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The story begins by introducing us to the novel's six (yup, you read that right) narrators, Bernard, Neville, Louis, Jinny, Susan, and Rhoda, who meet as children in a nursery. During this phase of the novel, we learn a lot about the characters' personalities and their relationships to each other.
After looking on as our new friends get embroiled in some kid-level dramas (e.g., trouble in math class and unrequited crushes), the six children head off to their respective boarding schools. At that time, the boys meet Percival, whom everyone seems to revere (and Neville falls in love with). The protagonists then all graduate and proceed into their adult careers (with a stop at university along the way, for some). At some point in there, Percival becomes friends with the girls as well, though we're not sure when that actually occurs.
The narrators' paths diverge quite a bit as the novel progresses. After enduring a stint in a Swiss school, Susan returns to her beloved hometown, gets married, and starts having babies. Meanwhile, Bernard apparently moves to Waterloo (that's not entirely clear, but Woolf drops some clues to that effect), and we're not entirely sure what he does there, other than shave and make up stories about pedestrians. Meanwhile, Rhoda, Louis, Neville, and Jinny go to live in London, and their life paths are all over the map: Louis works for a shipping company, Jinny is a socialite, and Neville is a classics professor (we don't learn Rhoda's profession).
Midway through the book, the friends meet up for dinner in London to see Percival off before he leaves to work in India, at which point Bernard announces that he is getting married. An unspecified amount of time later, Percival falls from his horse in India and dies, and our narrators are devastated. The death occurs just as Bernard's son is born, creating some serious cognitive dissonance for poor Bernard.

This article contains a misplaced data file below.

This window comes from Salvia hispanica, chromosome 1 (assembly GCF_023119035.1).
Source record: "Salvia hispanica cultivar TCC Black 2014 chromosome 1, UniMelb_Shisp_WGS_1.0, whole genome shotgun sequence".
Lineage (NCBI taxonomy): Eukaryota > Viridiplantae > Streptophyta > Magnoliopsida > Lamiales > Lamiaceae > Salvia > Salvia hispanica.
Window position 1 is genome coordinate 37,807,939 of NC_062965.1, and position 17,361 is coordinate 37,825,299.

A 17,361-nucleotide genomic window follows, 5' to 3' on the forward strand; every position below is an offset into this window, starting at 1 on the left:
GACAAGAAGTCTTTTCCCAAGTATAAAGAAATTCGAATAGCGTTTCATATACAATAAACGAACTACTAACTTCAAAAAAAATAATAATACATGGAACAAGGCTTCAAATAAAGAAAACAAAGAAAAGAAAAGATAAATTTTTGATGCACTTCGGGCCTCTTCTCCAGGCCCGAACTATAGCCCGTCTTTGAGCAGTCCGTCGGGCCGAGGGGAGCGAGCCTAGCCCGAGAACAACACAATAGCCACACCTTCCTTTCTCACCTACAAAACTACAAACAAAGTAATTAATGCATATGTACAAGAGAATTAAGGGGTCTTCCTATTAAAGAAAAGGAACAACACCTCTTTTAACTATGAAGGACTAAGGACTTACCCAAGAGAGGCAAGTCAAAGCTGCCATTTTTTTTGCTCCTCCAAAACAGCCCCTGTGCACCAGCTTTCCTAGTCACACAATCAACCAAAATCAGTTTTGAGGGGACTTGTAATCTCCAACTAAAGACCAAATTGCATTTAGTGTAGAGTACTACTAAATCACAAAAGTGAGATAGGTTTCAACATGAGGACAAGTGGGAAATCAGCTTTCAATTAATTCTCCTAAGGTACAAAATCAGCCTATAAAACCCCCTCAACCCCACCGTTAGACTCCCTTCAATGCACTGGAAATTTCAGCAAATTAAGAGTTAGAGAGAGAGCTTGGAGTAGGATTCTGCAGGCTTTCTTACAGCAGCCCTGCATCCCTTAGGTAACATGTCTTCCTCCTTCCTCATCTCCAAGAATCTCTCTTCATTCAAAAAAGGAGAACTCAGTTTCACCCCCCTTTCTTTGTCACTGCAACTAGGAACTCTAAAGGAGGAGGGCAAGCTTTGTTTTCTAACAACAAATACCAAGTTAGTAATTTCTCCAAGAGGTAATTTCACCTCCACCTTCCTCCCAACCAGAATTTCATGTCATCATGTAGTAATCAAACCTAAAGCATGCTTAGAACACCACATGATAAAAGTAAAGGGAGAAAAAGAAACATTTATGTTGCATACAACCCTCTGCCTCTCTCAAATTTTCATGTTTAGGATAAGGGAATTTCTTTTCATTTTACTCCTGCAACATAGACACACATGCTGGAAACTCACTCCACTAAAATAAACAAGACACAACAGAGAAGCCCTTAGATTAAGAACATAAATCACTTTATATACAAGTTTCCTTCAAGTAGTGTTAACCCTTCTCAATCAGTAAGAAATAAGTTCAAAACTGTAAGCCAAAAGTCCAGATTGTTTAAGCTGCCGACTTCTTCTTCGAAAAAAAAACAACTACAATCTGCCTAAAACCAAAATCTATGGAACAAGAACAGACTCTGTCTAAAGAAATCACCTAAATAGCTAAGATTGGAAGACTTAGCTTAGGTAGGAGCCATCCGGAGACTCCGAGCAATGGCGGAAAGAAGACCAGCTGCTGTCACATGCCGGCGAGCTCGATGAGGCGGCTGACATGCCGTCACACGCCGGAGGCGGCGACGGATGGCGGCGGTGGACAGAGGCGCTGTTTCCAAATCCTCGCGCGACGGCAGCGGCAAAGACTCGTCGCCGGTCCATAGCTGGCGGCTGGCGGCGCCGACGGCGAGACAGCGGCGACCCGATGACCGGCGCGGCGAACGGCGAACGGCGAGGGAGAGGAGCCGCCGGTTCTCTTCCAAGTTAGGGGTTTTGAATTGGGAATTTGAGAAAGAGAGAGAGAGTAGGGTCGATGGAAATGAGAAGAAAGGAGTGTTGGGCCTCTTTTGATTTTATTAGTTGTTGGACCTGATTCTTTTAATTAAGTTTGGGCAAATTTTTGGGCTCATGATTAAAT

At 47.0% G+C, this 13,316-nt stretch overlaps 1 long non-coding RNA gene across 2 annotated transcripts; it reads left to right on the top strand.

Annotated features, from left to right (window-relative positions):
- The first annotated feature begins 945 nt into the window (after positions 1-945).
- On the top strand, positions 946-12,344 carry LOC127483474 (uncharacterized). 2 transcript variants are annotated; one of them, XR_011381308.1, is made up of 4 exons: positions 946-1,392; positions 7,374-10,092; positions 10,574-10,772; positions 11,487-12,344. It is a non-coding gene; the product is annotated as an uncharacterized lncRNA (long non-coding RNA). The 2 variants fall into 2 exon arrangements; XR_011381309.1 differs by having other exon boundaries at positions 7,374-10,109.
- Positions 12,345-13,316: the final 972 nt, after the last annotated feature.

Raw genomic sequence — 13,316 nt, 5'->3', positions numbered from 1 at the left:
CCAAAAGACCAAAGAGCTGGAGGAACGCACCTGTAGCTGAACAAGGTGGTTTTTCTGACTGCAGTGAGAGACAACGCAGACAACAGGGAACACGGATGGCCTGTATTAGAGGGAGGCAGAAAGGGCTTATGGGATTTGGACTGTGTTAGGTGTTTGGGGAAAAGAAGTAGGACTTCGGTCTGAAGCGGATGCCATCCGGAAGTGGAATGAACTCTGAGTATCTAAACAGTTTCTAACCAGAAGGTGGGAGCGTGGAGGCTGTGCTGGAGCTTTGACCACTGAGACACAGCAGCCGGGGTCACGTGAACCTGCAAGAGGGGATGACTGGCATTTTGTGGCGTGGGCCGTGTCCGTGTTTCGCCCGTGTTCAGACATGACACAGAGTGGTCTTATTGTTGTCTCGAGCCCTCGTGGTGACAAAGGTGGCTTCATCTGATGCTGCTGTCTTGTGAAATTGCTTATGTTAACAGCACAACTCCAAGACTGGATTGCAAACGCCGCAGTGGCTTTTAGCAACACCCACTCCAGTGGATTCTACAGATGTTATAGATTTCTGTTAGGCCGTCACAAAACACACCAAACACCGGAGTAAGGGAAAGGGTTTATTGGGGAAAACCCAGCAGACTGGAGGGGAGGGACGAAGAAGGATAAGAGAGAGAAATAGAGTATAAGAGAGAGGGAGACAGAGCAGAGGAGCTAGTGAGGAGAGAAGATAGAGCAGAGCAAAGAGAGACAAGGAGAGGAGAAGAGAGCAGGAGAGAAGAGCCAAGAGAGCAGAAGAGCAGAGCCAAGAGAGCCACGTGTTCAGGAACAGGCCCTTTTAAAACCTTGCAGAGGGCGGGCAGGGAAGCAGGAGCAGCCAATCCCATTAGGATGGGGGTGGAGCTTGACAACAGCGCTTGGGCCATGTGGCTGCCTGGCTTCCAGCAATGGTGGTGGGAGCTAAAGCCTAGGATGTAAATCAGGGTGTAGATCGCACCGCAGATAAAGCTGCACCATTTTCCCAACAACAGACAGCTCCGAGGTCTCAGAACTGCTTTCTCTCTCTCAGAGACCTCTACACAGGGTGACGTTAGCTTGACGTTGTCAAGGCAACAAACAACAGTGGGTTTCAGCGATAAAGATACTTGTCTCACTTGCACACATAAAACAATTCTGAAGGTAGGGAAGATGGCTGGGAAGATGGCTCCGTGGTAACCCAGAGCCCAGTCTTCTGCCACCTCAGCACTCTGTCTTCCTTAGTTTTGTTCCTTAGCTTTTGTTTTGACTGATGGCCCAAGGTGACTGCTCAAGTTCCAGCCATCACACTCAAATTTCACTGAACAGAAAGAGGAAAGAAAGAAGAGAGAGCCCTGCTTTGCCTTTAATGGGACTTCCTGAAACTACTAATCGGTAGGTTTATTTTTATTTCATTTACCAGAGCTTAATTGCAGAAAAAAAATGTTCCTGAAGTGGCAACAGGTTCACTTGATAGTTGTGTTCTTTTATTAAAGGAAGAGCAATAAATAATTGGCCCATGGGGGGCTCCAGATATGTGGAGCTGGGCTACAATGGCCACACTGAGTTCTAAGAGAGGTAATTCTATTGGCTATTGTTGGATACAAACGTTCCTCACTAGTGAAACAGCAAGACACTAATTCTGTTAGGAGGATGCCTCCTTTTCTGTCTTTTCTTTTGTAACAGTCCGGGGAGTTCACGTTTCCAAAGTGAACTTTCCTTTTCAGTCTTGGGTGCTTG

The characters then struggle with aging and reflect upon the progress of their lives and adulthood. Toward the end, they all meet up at Hampton Court and experience the aches and pains that come when old friends reconnect after a long time has passed.
The novel ends with Bernard talking to an apparent stranger, attempting to sum up the lives of the six narrators (i.e., the events of the novel) and work out his philosophies of language and life…and that's why the last chapter is fifty pages long. He reflects upon his lifelong struggle to turn his phrasemaking into something meaningful and, despite the major ups and downs he's experienced along the way, he resolves to keep on trying.